Up to 1965, Colorado was one of the many states that elected all their judges in partisan campaigns. We've since been on the so-called "Missouri merit" plan, where the governor appoints judges from a slate prepared by a nominating commission. Judges then face periodic retention elections, with "retain" or "do not retain" recommendations from a judicial performance commission. It sounds good, but fewer than 1% of all judges ever get dismissed by voters, leading to virtual life tenure with little accountability.
Our ballot issue, "Limit the Judges," would reduce the retention cycle to four years (after an appointee's first provisional term, which can be as short as two years), and cap total service at three terms, about 10 years or a bit longer depending on date of appointment. It applies only to Supreme Court justices, whose current retention cycle is 10 years, and Appeals Court judges, now on an eight-year cycle. District judges' terms are not affected.
This modest proposal has infuriated the bench and bar--aided and abetted, of course, by the media--who characterize it as radical, reckless, an assault on judicial independence and a dangerous politicizing of the courts. It is none of those. We don't go back to elected judges, or change the merit selection process. We don't make it easier to remove a miscreant--or even merely unpopular--judge. We may not even shorten the average length of appellate court tenure, which is only about eight years now.
All we seek to do is to balance the requirement for rotation in office, so it applies to all three branches of state government from now on. Why should the potential abuse of power or self-serving entrenchment by state senators, representatives, the governor and other elected executives be checked by a term limit, while the activism of the judiciary is not subjected to the same?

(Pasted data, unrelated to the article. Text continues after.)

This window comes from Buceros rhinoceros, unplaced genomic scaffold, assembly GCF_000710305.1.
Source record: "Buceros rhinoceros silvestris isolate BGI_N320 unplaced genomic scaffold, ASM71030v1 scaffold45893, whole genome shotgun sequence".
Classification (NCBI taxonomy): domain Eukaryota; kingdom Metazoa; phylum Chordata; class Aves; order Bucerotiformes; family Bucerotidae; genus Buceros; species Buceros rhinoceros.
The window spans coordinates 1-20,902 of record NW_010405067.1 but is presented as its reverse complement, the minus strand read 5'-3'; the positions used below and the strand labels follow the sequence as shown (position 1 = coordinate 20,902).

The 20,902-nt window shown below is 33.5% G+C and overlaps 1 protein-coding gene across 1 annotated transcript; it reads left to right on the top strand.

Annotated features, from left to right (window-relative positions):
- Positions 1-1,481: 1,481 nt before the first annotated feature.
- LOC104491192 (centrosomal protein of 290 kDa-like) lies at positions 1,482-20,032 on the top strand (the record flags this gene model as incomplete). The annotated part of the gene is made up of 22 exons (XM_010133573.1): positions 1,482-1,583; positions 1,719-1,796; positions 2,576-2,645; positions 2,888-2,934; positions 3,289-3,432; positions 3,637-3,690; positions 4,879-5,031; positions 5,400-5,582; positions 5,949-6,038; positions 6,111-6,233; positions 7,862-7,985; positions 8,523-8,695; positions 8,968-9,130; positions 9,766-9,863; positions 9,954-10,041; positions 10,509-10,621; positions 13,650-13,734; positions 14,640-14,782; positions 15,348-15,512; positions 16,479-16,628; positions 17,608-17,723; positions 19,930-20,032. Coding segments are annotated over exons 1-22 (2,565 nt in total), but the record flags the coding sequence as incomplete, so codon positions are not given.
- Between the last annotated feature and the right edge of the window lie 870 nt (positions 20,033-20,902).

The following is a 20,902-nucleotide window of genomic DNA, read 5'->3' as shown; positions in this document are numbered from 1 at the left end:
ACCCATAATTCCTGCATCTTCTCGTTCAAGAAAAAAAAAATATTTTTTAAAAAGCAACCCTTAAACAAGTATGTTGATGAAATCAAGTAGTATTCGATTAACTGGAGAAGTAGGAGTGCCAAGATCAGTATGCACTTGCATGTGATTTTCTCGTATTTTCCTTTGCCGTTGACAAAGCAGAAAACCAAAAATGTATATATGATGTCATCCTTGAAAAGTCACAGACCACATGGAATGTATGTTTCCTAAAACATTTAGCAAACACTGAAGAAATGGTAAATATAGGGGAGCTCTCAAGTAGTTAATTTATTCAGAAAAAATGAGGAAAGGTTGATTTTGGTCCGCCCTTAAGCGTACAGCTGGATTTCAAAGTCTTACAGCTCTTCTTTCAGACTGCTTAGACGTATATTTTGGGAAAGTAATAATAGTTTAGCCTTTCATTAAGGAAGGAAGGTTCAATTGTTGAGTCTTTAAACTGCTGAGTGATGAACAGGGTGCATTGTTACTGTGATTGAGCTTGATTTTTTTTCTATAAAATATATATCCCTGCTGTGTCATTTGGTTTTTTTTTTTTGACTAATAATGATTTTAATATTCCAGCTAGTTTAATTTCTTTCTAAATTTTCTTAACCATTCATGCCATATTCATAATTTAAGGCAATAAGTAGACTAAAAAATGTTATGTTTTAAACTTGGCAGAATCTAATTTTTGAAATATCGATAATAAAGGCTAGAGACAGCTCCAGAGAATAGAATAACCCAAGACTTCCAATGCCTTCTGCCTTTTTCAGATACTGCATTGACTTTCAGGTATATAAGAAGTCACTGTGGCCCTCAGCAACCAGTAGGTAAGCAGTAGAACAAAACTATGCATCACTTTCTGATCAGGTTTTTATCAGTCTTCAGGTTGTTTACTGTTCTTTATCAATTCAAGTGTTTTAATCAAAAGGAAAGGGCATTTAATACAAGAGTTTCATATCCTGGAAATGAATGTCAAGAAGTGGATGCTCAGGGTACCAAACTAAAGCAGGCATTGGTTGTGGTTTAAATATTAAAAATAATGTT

The judicial term limit plan has an additional provision, if the reform is approved this year, that would eject at the end of 2008 any incumbents on the two high courts who have already served 10 years or more. Limit the Judges, then, functions not only as a constitutional amendment but also a referendum on the performance of our robed policy makers.
Five of the seven state Supreme Court justices, all mostly liberal, would be gone in two years if the measure passes; likewise seven of 15 Appeals Court judges. The Colorado Bar Association bemoans a cumulative loss of 185 years' experience on the bench, but that argument may prove no more persuasive to voters in relation to the judicial branch than when it was previously deployed in vain for the legislative branch.
In my experience, term limits have helped make Colorado's legislature more respectful of the plain language of the constitution and more responsive to the sovereign will of the people. I believe term limits can yield similar benefits in our court system.
Robert Nagel, a law professor at the University of Colorado, argues that the imperial judiciary is self-stoking; that is, the legal system, by its very design, inexorably tends toward excess because it is sealed off from democratic forces. He recommends devising "other political checks" on the runaway courts. Colorado's judicial term limits, it seems to me, are a good start.